Since the very beginning of my history education, I have been given tons of videos about the War against Japan during the
World War II. As a result, I has believed Japanese is in debt to Chinese and they as a nation have to pay back sometime in
the future. This belief lives in my head withougt any tiny doubt, before I take my current writing course. And now I believe
the courage is not that I am willing to contribute my blood and soul for the revenge againt Japan, but the willingness to let
go of the fury.
It’s in one class when we were provided to watch a video about the Hiroshima atomic bomb. At the beginning, I felt very
sick about that idea. Why should a Chinese watch a video that is on Japanese side?! But since attendance is required, rule
is rule. At the start of the video, some shocking pictures were poured to me. In order to remain “uncontaminated” in thought,
I repeatedly told myself that they just deserved it, there shouldn’t be any complaint or mercy for them. However, as the
video went on, I felt my argument became weaker and weaker. In those pictures, the faces were identical to those I have seen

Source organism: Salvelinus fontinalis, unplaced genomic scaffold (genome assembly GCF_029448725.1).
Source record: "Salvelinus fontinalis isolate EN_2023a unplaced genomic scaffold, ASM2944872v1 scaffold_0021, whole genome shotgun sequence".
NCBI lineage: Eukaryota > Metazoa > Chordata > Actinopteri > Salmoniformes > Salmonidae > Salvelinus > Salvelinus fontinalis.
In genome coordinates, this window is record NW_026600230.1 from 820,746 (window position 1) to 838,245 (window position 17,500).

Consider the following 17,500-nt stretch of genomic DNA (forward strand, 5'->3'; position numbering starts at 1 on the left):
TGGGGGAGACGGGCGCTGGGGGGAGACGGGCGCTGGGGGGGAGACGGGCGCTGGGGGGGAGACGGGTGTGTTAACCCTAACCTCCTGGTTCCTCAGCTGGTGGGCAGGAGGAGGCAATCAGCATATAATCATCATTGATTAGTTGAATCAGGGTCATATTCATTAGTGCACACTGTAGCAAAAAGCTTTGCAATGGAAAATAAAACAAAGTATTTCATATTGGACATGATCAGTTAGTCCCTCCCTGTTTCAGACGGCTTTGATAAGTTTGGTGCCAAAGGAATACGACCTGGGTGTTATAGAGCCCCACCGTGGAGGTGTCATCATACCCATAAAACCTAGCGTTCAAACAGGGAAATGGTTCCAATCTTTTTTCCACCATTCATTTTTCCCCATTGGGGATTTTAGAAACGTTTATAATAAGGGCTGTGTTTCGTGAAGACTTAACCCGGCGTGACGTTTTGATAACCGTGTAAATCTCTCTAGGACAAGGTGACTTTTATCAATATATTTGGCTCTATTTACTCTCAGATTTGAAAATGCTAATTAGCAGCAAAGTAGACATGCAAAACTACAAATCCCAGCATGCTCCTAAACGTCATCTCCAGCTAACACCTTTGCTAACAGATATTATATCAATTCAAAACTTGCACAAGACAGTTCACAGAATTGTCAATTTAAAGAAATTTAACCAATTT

before, with Chinese as victims instead. Despite different language, they shared almost all other characristics, black hair,
black eyes, yellow skin, the most important, the infinite pain and grief in their eyes left by war. The expression in those
Japanese victims’ eyes were just as heavy and unbearable as that in Chinese survivers in the World War II.
After that class was dismissed, I happened to walk out with Professor Nugent. On the way out, we had a brief conversation
bomb in Hiroshima. By instinct, I expressed my support of the excution of bombing Hiroshima with nuclear weapon. And after
some argument on that, I came to the point that there had to be someone undertaking the responsibility of Japanese previous
mistakes and crimes, and I asked “if the current generation of Japanese is not responsible, then who is?!” I expected the
end of this argument with that question. Without even thinking, “humanities is responsible for it”, that was her answer,
short but shocking.
That night, it was the first time that I try to re-examine the validity of my previous standpoint. Yes, the crime Japan
has done to China is unforgivable. However, if we finally do something terrible to Japanese for revenge, then what Japanese
is going to think. If we keep revenging each other, then when is the end. All these questions lingered in my head. Finally,
I guess I came to a conclusion. History is for both for me to remember and to forget. I learn history to remember the
lession it teaches me. On the other hand, I learn history to avoid the same mistakes happen in the future, that is to forget
all those previous debts between person to person, nation to nation.
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